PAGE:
The Finnish defense ministry has signed a contract with BAE Systems for the upgrade of the Finnish Army’s fleet of CV90 infantry fighting vehicles.
The agreement, worth up to $32 million with options, includes a mid-life extension program to increase the combat efficiency of 102 vehicles in Finland’s inventory.
The CV9030FIN prototype and test series vehicles will be upgraded first, with the remaining lifecycle upgrades carried out between 2022-2026.
As part of the contract, BAE Systems Hägglunds, the original manufacturer of the CV90, will work closely with Finnish industry to upgrade the general availability and maintainability of the vehicle, further develop in-service safety, and enhance the system’s technology and software.
“The upgrade program will secure the capability of the vehicles into the 2030s. At the same time, it will make it possible to eventually have a more extensive mid-life upgrade performed on the vehicles during the latter part of their lifecycle,” said Colonel Rainer Peltoniemi, Inspector of the Infantry for the Finnish Army.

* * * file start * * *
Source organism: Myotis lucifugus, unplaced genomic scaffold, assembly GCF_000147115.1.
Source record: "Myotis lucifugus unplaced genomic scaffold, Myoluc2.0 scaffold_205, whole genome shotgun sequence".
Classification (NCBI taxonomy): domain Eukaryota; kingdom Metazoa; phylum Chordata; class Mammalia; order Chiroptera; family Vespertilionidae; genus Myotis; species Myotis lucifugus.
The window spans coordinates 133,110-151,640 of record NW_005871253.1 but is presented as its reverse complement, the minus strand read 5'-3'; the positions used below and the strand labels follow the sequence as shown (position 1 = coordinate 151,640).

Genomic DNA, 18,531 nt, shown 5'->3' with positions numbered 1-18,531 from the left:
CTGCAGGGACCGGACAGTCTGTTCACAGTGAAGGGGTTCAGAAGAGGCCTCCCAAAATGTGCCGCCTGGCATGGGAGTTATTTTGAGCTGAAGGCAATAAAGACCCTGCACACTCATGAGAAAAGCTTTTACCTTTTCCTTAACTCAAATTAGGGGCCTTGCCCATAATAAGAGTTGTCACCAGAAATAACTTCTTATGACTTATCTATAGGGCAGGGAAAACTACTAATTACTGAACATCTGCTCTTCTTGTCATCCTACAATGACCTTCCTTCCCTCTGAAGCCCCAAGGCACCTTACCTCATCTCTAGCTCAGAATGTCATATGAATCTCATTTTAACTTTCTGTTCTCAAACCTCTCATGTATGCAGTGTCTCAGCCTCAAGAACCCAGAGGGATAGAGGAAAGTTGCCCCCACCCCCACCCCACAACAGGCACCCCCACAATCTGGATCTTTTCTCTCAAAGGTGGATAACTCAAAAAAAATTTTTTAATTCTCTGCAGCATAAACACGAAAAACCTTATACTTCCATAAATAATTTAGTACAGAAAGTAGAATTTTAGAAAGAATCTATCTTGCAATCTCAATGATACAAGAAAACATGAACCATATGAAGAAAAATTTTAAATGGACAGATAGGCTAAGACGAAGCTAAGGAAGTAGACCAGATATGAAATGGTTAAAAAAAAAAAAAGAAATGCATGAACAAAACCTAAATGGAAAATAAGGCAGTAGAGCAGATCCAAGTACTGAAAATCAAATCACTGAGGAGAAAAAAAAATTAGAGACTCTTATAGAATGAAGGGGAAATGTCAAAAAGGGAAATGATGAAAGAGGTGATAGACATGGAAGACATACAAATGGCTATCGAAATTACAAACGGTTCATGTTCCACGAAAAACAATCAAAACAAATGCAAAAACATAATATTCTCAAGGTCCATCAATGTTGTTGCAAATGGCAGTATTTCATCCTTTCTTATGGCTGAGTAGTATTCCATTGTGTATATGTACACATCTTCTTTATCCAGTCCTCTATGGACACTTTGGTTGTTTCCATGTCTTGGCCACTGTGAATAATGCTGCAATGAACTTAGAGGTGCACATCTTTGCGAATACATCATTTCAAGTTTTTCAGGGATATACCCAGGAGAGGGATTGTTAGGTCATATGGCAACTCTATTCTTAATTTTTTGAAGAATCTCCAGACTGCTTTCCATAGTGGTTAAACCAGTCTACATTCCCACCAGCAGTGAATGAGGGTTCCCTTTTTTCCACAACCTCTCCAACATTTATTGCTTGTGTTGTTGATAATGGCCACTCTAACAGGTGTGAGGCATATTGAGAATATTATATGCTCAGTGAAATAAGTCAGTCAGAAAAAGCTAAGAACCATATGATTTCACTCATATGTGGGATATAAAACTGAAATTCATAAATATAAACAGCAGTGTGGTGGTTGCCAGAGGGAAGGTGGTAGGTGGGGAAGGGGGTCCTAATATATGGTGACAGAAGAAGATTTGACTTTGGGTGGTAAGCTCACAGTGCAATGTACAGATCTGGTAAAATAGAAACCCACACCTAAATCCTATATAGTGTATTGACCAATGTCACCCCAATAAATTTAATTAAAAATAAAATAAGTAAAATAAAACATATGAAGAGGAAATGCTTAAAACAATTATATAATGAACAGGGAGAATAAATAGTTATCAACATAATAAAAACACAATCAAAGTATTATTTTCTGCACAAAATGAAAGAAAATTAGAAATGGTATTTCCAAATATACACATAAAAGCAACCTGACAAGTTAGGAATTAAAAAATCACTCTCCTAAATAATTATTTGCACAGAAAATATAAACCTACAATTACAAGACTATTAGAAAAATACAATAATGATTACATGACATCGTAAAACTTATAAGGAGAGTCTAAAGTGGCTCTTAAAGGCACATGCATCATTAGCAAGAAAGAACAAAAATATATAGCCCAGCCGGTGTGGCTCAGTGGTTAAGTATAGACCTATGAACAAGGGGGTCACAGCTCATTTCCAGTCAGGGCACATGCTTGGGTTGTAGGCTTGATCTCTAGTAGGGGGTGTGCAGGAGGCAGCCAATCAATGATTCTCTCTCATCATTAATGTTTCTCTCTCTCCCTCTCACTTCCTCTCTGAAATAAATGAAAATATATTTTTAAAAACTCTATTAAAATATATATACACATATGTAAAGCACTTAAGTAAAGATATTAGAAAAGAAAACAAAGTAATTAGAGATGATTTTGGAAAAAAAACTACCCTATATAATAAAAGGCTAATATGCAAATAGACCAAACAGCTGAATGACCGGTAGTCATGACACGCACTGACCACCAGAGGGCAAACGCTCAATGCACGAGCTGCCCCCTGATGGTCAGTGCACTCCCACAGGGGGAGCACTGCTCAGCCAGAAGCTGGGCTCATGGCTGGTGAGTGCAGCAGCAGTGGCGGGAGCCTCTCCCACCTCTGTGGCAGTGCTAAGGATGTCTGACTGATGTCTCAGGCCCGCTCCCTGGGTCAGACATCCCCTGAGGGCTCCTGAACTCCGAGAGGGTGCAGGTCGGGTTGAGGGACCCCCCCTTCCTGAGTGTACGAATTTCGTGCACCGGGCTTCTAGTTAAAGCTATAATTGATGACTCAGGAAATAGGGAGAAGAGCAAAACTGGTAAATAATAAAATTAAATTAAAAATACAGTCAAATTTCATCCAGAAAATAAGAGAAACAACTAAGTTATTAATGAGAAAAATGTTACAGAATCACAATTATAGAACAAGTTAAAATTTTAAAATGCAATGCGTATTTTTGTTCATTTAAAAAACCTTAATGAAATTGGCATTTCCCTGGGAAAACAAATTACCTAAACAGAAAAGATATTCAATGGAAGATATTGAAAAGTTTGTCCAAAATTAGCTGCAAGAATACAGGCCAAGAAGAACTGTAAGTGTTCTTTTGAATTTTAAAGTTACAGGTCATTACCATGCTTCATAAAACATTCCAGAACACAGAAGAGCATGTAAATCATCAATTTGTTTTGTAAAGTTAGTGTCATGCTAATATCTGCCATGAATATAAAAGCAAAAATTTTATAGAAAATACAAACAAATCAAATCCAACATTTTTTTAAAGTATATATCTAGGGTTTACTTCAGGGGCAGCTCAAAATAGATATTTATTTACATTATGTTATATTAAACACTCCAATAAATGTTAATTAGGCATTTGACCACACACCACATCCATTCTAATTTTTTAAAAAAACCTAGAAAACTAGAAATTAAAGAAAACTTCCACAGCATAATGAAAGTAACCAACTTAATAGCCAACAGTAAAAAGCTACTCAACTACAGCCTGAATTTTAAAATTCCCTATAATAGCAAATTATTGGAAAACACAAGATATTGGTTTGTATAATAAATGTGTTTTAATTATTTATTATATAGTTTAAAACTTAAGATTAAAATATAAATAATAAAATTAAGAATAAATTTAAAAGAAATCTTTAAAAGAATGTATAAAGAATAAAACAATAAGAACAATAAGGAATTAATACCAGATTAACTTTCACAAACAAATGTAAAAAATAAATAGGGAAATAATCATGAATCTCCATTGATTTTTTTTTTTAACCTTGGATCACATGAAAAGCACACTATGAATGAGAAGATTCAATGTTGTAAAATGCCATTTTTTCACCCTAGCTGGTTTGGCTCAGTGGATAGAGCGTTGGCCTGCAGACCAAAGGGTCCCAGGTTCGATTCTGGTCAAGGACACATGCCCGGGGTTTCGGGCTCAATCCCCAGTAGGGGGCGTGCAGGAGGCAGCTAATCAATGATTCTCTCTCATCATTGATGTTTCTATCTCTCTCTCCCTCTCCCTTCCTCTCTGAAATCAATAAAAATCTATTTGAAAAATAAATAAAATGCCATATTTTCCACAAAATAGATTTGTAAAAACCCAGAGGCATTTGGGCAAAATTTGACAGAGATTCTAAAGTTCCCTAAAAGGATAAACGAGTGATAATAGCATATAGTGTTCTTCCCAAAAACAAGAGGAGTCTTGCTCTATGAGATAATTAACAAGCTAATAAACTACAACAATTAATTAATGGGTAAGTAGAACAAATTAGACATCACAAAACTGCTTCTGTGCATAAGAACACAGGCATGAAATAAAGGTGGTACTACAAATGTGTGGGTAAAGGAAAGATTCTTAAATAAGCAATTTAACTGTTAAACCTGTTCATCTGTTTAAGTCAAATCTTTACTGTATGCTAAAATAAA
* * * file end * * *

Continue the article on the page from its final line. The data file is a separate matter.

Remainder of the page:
Finland is the latest in a series of CV90 customers to significantly re-invest in the combat-proven IFV platform.
Four of seven nations in the CV90 user club have recently signed contracts to extend the lifecycle of their fleets and enhance their vehicles’ capabilities. Sweden, Switzerland and the Netherlands signed mid-life upgrade agreements, while the Norwegian Army recently completed a fleet upgrade and ordered 20 additional CV90s to increase the combat power of its existing fleet.
“We are looking forward to further supporting Finland with its latest program and deepening our relationships with local industry,” said Tommy Gustafsson-Rask, managing director of BAE Systems Hägglunds. “Our customers’ continued commitment to the platform benefits all current and future CV90 users, as each nation shares their experiences and innovations which help keep the vehicle modern, advanced, and affordable for years to come.”
Finland is one of seven users operating the CV90. The other six are Denmark, Estonia, Norway, Sweden, Switzerland, and the Netherlands.